Long before Cardinal Place opposite the cathedral came into being there was a huge brewery (Stag Brewery) based at the western end of Victoria Street. From the early 17th century it started off as a small brewhouse with properties that once were part of St James's Palace. This then substantially grew and then was bought and owned by Watney & Co. They built lodgings around the brewery as well as amenities for their staff to use. By the end of the 19th century they were employing a sizeable number of staff. (It closed down in 1959 and was demolished. All that now remains of it is a street named Stag Place and a pub called the Stag.) Part of a slum, dubbed "Devil's Acre" by Charles Dickens, was demolished to construct Victoria Street, which opened for use in 1851. During the summer of 1857 a scheme for an independent 'Grosvenor Basin Terminus' in the West End of London, 'for the use of the Southern Railways of England' was mooted. The station was originally referred to as the 'Grosvenor Terminus' but later renamed 'Victoria' as it was sited at the end of Victoria Street. The new line followed part of the route of the Grosvenor Canal with Victoria station on the former canal basin. It required the construction of a new bridge over the Thames, originally known as Victoria Bridge and later as Grosvenor Bridge. It was of mixed gauge to cater for GWR trains.
There are two connected London Underground stations at Victoria, on different levels and built more than a century apart. The older one, on the north side of the bus station, serves the District and Circle lines, constructed by 'cut and cover' methods just below road level. The newer station, closer to the mainline station, serves the Victoria line, a deep-level 'tube' line. Each has its own ticket hall, and the two are connected by a pedestrian passage beneath the bus station. Victoria is currently the fourth busiest station on the London Underground, after Waterloo, Oxford Circus and King's Cross St. Pancras, with nearly 85 million using the station (not including interchanging passengers) in 2013, of which around 60 million (including interchanges) use the Victoria line platforms. The station was not built for this number of passengers, which results in severe overcrowding. To prevent any dangerous situations like crowds pushing people off the platforms onto the track, crowd control measures are in place at the busiest times. This effectively means closing all the entrances to the Underground platforms and operating as an exit-only station until the overcrowding is relieved. These measures can last anywhere between a couple of minutes (when minor delays are occurring) up to several hours (during major incidents). The station has toilets, escalators, payphones, wi-fi, cash machines and Euro cash machines.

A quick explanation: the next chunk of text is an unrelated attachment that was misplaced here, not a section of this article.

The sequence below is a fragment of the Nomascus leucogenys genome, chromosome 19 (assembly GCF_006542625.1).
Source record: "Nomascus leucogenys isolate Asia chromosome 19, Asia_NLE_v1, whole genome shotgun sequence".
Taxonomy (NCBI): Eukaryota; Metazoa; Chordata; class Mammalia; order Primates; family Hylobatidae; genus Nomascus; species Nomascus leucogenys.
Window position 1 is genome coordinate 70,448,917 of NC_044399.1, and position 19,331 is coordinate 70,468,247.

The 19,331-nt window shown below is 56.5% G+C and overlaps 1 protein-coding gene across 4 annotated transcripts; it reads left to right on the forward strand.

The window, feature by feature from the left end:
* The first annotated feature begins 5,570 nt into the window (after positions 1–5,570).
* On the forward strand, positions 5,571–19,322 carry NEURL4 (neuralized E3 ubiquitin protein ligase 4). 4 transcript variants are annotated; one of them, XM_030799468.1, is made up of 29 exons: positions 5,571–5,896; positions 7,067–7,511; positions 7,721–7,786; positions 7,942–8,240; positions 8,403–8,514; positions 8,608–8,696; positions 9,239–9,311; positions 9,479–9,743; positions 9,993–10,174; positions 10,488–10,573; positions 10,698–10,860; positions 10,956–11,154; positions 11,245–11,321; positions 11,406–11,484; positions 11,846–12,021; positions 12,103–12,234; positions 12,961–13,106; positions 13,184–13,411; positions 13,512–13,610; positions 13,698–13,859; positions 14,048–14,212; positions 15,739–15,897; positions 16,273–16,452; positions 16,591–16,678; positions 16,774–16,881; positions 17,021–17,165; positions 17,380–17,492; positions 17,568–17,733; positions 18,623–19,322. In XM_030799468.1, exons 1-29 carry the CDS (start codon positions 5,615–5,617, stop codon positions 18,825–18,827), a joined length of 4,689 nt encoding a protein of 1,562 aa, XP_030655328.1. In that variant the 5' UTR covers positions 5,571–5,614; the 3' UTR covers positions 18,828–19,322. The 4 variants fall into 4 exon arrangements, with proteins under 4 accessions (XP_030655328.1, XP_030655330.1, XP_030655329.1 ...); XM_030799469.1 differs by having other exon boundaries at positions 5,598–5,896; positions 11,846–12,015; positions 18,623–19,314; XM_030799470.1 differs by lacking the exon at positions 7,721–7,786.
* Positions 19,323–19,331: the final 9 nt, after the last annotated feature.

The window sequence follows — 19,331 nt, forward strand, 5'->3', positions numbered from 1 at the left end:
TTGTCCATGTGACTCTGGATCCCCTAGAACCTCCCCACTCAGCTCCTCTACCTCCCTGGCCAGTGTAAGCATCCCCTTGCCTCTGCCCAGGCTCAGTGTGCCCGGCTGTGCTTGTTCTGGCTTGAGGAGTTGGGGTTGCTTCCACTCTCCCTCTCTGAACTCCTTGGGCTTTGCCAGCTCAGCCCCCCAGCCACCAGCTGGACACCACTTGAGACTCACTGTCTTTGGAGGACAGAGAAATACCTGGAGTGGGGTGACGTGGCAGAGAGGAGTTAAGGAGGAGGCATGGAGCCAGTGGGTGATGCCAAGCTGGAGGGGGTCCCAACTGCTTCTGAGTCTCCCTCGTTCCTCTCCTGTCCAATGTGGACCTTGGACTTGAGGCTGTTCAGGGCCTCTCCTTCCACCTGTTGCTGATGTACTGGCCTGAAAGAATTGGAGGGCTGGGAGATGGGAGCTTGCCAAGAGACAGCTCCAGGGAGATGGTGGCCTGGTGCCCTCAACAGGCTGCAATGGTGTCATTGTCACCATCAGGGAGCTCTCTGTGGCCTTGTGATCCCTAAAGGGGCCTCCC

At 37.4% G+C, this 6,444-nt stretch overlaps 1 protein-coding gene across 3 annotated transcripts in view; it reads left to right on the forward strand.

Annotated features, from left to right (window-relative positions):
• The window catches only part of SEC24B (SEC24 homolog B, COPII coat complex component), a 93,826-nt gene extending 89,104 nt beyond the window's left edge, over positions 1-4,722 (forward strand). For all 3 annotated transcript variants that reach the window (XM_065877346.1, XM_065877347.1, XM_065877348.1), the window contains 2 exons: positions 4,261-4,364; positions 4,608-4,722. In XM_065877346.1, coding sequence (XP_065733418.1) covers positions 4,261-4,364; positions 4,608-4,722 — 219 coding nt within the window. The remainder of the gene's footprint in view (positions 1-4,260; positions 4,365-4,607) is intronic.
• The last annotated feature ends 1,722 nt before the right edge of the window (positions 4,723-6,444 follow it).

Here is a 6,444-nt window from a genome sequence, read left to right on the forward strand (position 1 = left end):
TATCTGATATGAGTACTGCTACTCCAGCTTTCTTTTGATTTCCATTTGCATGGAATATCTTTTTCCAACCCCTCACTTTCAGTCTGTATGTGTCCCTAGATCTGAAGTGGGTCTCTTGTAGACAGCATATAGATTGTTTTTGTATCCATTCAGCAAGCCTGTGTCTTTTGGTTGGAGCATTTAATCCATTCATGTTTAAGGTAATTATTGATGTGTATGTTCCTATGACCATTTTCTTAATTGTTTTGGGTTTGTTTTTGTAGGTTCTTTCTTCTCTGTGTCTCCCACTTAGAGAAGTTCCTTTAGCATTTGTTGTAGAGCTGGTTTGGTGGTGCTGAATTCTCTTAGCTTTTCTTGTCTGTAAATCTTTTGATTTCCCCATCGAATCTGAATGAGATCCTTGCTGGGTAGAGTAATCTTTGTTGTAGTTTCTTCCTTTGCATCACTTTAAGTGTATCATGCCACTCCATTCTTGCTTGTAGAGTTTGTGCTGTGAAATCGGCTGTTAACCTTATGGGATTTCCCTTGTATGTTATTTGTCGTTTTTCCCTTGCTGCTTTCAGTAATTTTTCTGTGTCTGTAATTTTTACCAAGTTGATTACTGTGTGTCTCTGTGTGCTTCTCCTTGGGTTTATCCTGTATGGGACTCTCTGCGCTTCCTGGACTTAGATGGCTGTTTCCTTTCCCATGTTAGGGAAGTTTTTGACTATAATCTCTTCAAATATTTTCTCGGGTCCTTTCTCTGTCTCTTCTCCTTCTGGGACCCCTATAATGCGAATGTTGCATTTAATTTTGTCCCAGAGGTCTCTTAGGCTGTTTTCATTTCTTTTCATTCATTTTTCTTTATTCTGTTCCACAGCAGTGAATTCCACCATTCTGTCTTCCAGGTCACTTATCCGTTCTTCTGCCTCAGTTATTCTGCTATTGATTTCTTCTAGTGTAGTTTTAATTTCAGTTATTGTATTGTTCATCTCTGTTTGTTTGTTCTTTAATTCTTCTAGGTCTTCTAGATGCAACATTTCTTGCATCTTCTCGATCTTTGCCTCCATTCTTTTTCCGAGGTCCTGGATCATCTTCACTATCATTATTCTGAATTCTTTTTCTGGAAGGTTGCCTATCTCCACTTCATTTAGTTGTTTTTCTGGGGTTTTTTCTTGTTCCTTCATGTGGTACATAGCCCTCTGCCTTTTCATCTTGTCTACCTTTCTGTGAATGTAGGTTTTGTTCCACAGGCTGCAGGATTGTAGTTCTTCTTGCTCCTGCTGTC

Connections: National Rail. District line, Circle Line. London Buses routes 2, 11, 16, 24, 36, 38, 44, 52, 73, 82, 148, 170, 185, 211, 436, 507, C1, C2 and C10 and night routes N2, N11, N73, N44 and N136 serve the station at the Victoria bus station.